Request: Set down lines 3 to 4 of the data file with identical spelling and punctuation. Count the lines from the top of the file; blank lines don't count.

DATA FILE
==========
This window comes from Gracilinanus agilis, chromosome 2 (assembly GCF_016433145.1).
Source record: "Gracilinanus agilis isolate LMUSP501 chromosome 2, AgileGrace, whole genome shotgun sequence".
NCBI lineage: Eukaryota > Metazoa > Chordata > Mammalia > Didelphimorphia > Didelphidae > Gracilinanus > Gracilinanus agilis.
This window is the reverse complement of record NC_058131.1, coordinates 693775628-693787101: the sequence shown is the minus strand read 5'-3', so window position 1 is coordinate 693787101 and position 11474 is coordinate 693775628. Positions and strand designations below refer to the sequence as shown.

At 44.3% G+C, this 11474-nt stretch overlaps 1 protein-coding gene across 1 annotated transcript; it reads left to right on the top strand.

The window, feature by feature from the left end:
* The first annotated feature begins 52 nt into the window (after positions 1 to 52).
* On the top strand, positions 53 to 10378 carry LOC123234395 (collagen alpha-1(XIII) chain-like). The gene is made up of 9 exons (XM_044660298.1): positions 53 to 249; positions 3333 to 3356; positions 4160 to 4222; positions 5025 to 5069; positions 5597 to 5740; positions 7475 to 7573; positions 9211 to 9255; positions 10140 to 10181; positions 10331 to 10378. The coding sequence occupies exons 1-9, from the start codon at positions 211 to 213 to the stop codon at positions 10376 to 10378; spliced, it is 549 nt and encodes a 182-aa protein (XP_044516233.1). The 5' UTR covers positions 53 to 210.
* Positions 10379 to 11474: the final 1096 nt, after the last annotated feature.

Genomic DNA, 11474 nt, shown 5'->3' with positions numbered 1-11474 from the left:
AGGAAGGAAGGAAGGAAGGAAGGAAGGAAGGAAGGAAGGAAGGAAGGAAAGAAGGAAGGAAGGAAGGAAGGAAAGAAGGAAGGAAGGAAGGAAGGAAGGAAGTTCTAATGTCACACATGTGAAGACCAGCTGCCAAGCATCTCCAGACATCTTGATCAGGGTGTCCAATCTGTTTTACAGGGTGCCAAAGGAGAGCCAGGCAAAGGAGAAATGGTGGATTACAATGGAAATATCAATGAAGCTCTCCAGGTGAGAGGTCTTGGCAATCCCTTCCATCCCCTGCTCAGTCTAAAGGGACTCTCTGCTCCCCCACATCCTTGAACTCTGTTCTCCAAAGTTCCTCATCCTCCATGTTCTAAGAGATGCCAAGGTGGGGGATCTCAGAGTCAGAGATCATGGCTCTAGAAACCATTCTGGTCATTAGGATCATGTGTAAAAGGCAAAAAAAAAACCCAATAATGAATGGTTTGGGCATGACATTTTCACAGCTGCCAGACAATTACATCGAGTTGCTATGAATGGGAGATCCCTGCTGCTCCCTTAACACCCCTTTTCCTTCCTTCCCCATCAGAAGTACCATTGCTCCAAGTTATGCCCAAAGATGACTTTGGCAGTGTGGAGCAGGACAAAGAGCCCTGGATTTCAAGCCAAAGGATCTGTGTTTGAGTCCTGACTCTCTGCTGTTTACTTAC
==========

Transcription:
NCBI lineage: Eukaryota > Metazoa > Chordata > Mammalia > Didelphimorphia > Didelphidae > Gracilinanus > Gracilinanus agilis.
This window is the reverse complement of record NC_058131.1, coordinates 693775628-693787101: the sequence shown is the minus strand read 5'-3', so window position 1 is coordinate 693787101 and position 11474 is coordinate 693775628. Positions and strand designations below refer to the sequence as shown.